Ardo Hansson: Celebrating the tenth anniversary of Estonia s accession to NATO and EU

Opening speech for Europe Day by Mr Ardo Hansson, Governor of the Bank of Estonia (Eesti Pank), at the Seminar on the impact of the European Union on Estonia, Eesti Pank, Tallinn, 9 May 2014.

The views expressed in this speech are those of the speaker and not the view of the BIS.

Central bank speech  | 
14 May 2014

Today we are celebrating Europe Day. We have just passed the tenth anniversary of Estonia's accession to the European Union, though the move towards Europe had started when the country regained its independence and linked the Estonian kroon to the German mark.

To people in Estonia, being part of Europe means democracy, freedom, security and well-being. Closer integration with the European Union has been driven by the desire to ensure that these benefits are maintained. These core European values remain more in the background in our everyday life as we take them for granted, but events in Ukraine have given a sharp reminder of their importance.

Accession to the EU has increased Estonia's influence on the world. Estonia's voice is heard better in Europe than ever before and Estonia is involved in setting the joint economic policy of Europe and the euro area. This gives us the power to affect processes ourselves, and the responsibility to do our work as well as possible and to answer for the results.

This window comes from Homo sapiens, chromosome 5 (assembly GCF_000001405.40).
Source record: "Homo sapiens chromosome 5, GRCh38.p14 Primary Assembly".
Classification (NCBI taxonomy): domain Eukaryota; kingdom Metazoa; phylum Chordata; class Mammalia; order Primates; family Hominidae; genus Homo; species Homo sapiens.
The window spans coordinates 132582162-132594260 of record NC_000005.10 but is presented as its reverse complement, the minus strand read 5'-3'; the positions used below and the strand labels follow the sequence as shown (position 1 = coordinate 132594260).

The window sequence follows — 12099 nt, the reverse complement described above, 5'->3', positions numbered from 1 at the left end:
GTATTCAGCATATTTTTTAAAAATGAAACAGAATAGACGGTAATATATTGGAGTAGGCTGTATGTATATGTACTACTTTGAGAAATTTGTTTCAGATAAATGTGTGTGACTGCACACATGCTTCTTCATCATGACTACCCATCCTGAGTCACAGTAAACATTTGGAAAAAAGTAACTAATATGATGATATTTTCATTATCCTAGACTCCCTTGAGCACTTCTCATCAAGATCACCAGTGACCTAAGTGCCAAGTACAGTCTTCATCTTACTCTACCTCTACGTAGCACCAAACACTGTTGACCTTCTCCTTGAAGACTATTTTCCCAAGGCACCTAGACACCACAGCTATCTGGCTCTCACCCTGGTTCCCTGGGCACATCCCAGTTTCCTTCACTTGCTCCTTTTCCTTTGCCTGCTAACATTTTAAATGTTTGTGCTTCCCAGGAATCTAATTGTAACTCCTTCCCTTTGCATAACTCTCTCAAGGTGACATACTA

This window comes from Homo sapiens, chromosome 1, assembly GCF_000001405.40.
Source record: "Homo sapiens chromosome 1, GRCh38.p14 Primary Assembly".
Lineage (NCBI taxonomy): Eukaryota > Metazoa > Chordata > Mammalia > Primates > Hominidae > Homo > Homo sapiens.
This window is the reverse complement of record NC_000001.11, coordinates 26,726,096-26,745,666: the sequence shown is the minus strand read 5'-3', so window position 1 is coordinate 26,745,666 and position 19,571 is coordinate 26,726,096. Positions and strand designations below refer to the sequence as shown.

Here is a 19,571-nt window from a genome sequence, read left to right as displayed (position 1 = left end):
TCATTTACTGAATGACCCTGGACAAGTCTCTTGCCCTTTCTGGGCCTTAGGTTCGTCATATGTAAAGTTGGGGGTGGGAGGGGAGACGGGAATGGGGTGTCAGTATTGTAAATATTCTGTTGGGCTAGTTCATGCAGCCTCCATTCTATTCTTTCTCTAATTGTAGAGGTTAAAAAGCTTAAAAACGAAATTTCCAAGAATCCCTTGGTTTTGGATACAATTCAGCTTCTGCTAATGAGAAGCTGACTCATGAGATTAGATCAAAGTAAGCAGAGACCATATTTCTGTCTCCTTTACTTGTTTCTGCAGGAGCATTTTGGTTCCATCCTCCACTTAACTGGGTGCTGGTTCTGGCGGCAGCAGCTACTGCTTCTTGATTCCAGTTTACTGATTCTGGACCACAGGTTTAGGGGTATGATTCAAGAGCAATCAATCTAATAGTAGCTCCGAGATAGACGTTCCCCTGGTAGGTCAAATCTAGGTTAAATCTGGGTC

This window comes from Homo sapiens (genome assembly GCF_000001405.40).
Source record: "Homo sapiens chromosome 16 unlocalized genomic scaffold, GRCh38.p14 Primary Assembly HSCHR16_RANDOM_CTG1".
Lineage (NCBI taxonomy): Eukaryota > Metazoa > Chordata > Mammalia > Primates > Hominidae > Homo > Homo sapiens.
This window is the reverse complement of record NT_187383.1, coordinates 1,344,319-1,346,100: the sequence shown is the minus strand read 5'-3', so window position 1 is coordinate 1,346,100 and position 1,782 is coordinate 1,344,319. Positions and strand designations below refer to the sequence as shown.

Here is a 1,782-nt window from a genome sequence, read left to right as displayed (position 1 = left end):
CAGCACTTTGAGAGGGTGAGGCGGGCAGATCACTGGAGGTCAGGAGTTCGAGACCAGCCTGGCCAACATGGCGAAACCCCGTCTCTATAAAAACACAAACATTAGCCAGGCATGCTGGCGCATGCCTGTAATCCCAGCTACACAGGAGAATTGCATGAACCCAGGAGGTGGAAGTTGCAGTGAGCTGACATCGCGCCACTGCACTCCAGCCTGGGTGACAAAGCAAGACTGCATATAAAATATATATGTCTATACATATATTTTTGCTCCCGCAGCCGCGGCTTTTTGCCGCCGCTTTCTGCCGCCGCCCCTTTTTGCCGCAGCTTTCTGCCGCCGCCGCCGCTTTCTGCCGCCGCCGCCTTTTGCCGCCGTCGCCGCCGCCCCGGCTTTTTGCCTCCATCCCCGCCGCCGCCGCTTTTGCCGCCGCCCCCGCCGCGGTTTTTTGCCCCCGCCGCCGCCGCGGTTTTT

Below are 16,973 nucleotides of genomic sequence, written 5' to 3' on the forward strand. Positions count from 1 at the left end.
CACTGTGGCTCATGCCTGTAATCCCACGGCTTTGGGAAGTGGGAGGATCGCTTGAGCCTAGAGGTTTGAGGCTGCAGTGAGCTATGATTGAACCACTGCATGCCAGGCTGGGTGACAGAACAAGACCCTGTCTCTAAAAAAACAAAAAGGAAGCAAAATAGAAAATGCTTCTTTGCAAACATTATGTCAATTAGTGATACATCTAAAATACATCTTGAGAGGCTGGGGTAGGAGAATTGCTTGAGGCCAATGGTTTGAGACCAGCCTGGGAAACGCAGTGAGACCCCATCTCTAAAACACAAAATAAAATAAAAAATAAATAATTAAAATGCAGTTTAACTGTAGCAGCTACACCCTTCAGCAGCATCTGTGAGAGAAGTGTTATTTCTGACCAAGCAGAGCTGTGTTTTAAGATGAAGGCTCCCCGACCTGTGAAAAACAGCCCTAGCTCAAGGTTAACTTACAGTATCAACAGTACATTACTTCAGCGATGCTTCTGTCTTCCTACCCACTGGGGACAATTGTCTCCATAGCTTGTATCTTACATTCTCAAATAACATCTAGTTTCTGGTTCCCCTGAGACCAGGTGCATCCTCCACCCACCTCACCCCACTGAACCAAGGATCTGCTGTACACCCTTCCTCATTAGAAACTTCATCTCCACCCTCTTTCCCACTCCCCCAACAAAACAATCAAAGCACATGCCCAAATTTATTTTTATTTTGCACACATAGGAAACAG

As the central bank of the Republic of Estonia and a member of the Eurosystem, Eesti Pank has also contributed to the sustainable development and increased prosperity of the Estonian economy. It is our job to ensure that companies and households can make transactions and calculations using a currency with stable purchasing power.

During the time Estonia has been a member of the European Union, the well-being of the people of Estonia has improved. EU membership has meant our economic environment has been more stable and deserving of confidence. In the past ten years, economic growth in Estonia has surpassed average economic growth rates in the European Union, so that Estonian GDP in purchasing power terms has advanced from 55% of the EU average in 2003 to 71% in 2012. The incomes of residents of Estonia have also increased, with real wages up more than 40% in the past decade.

EU membership has brought both opportunities and risks. It is the job of those setting national policy to make sure that risks are minimised and that we are best able to profit from opportunities and I am sure that the analysis provided here today by my colleagues will help in guiding the decisions behind that policy.

The presentations we will hear today have been prepared thanks largely to the initiative of the European Commission Representation in Estonia to celebrate the tenth anniversary of Estonia's accession to NATO and the European Union.

In summary we can say that in ten years we have made Estonia and the space where Estonian people operate much larger.